At the age of 25 Pedro Rodriguez has won almost every trophy possible with club and country. Triumph for Spain at this summer’s Confederations Cup in Brazil would complete the set of winners’ medals for the Barcelona forward. Now an established member of the Barca and La Roja set up it seems almost impossible to believe that we may never have seen this young talent blossom.
Despite making his debut for Blaugrana in a home win against Real Murcia in January 2008 the man from the Canary Islands was still a prominent figure in the Barcelona B team amassing only sixteen first team appearances over the 2007/08 and 2008/09 seasons. Two of those outings were in the finals of the Copa Del Rey and Champions League both as a substitute during the 08/09 treble winning season and although his future remained uncertain with the club it’s almost symbolic that this young man was getting a few minutes of first team football ( most probably to give influential figures and legends like Messi and Iniesta an ovation ) on grand stages that he would go on to take by the scruff of the neck.
The summer of 2009 proved to be a turning point in Pedrito’s career. The hierarchy at the club were willing to sell the La Masia graduate as they have with others who can’t make the cut such as: Marc Crosas, Victor Vazquez, Nolito, the list can go on. But Pep Guardiola- who managed the youngster in the reserves-understood his potential and wasn’t prepared to add another name to that list just yet. After an impressive pre-season Pedro assisted the equaliser and bagged the winner- his first goal- in Barcelona’s 2-1 first leg Super Copa victory over Athletic Bilbao at San Mames. Days later the 22-year-old signed a contract with the Catalan side until 2014. The Spaniard’s reputation soared as his 115th minute strike sunk Shakhtar Donetsk to give the Champions League winners success in the European Super Cup. It was a finish that we would become accustomed to seeing, as he latched on to Messi’s cute pass and accurately curled the ball low into the bottom right-hand corner past the keeper. 2009/10 was the perfect break though season for the canterano. He became a regular, instantly building a rapport with the fans and found the back of the net 23 times in 52 games winning four honors. Furthermore he added a record to his name- the first player in history to score in six different club competitions in the same season in a calendar year including a late leveler in the final of the World Club Championship and his first Clasico strike. So on the brink of being yet another drop-out of the cantera and of the Guardiola era Pedro immediately proved his worth.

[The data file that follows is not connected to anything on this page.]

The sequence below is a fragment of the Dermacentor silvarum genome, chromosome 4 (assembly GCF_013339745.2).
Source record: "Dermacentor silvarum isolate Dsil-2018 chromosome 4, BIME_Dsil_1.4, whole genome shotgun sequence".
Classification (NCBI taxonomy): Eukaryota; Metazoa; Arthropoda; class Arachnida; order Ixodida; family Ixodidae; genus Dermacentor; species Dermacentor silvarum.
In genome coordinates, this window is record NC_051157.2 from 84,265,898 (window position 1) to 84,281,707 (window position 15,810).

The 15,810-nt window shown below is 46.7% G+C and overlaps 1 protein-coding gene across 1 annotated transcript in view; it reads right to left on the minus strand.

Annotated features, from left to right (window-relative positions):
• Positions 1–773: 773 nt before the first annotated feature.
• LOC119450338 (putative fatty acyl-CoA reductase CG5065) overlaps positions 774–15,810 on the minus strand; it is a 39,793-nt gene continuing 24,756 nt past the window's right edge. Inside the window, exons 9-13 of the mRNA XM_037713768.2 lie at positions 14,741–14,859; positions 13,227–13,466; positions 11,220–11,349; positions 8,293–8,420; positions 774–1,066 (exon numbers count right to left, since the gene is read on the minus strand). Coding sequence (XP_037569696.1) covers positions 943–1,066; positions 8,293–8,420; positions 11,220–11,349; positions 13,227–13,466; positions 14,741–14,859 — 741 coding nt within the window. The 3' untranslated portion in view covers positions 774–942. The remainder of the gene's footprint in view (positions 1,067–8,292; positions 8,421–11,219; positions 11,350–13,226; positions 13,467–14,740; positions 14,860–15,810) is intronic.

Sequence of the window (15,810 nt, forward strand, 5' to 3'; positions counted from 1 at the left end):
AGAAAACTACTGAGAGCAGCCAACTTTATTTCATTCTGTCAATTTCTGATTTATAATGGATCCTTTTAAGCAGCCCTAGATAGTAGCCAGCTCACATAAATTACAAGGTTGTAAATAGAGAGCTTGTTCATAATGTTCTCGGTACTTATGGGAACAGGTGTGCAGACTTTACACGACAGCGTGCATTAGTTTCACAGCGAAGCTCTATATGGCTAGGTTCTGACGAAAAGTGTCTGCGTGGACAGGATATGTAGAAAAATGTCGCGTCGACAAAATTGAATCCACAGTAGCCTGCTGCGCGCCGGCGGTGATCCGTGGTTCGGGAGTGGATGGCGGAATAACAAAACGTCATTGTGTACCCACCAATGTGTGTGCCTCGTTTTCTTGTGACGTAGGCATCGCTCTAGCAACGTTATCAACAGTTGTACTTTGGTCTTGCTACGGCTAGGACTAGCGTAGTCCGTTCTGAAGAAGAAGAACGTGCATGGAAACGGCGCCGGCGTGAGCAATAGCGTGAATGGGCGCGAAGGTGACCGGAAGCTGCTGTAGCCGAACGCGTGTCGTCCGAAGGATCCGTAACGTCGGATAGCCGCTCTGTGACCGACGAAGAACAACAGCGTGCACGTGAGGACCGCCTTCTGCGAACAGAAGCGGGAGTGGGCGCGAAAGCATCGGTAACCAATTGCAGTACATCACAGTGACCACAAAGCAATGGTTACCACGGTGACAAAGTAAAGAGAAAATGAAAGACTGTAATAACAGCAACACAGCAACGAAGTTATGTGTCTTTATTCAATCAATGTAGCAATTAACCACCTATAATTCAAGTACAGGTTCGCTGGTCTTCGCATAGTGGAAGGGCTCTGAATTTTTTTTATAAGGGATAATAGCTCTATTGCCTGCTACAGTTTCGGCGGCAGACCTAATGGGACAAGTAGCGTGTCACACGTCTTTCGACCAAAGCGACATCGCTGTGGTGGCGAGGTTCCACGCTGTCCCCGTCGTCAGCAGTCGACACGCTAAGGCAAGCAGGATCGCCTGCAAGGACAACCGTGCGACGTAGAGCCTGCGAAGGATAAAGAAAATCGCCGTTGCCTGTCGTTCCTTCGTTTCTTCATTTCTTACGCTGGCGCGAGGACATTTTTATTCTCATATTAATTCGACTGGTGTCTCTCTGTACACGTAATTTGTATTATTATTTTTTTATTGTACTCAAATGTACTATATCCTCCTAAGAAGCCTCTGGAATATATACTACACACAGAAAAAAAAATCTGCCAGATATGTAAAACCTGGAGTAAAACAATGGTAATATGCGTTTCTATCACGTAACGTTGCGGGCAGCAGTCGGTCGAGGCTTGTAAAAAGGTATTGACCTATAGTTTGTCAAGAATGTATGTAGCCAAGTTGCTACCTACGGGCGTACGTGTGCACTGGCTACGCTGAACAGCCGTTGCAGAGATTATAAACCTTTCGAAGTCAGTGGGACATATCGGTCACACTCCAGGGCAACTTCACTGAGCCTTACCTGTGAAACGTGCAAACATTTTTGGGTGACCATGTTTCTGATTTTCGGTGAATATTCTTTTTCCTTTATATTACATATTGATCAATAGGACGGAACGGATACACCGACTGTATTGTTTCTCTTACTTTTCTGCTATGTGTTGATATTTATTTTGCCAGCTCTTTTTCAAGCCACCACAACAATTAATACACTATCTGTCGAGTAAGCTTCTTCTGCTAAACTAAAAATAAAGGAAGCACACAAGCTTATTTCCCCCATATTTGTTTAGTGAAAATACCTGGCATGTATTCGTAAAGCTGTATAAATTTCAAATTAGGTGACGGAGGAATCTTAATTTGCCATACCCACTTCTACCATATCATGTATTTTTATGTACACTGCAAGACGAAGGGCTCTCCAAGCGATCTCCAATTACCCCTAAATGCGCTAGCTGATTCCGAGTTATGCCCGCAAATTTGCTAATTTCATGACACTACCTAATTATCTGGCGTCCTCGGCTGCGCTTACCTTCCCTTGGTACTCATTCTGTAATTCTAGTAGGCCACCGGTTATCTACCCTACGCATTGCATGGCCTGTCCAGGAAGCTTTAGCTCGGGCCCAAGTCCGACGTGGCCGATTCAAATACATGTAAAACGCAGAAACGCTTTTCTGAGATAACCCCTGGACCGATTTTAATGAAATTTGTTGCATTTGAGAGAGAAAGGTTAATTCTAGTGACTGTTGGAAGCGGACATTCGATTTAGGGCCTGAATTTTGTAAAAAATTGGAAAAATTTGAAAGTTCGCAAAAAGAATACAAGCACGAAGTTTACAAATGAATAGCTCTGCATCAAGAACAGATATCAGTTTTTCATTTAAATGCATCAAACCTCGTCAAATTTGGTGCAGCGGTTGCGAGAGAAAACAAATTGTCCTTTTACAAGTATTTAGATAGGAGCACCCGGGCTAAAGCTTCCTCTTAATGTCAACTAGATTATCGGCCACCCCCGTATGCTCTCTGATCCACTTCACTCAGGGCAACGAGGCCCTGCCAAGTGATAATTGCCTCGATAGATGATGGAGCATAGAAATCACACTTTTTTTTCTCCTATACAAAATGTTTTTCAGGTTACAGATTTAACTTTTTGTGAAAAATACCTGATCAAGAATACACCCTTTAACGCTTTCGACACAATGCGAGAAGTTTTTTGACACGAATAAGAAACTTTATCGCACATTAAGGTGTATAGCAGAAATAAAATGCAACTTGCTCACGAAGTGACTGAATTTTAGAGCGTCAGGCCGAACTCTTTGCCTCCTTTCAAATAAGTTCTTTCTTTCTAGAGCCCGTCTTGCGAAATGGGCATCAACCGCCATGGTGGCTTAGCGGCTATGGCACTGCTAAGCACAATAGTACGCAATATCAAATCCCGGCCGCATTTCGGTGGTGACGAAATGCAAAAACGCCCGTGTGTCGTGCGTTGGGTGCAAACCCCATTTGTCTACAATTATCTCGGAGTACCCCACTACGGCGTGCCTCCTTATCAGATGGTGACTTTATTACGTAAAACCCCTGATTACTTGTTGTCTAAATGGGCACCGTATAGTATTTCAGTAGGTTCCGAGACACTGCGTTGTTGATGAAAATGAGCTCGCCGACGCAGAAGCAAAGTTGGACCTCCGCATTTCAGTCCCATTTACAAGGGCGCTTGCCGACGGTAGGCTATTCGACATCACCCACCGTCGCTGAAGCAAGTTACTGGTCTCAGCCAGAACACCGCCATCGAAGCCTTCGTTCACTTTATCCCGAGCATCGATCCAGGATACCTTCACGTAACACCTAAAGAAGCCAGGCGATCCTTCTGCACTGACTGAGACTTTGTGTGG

When one thinks of Barcelona Xavi, Iniesta, Messi even Puyol spring to mind as the players that typify the club and their style of football. Pedro is just as crucial. Beyond being another small and nimble footballer- something we have got used to seeing since Guardiola’s appointment as manager- the Spanish international is the ideal fit for this team. He offers a natural wide option that David Villa, Alexis even Iniesta don’t, dragging the full back with him to the touchline giving the likes of Cesc, Xavi and Messi the space to work their magic with one less defender out of the wall they must break down. Also he can just as easily play as a predatory centre forward utilizing his ability to finish equally as well with either foot- how many times have we seen the combination Dani Alves to Pedro, GOAL! His pace is his biggest attribute and coupled with clever movement whether it’s coming inside, pulling away or spinning in behind this World Cup winner has everything to be the perfect forward. However no matter how talented one quality a footballer must have is work rate and there is no one that works as hard as the number 17. Up and down the touchline for the majority of the game, closing opponents down quickly to win the ball back within seconds it’s easy to see why Tito Vilanova stuck with him week after week despite going more than 20 games without a goal.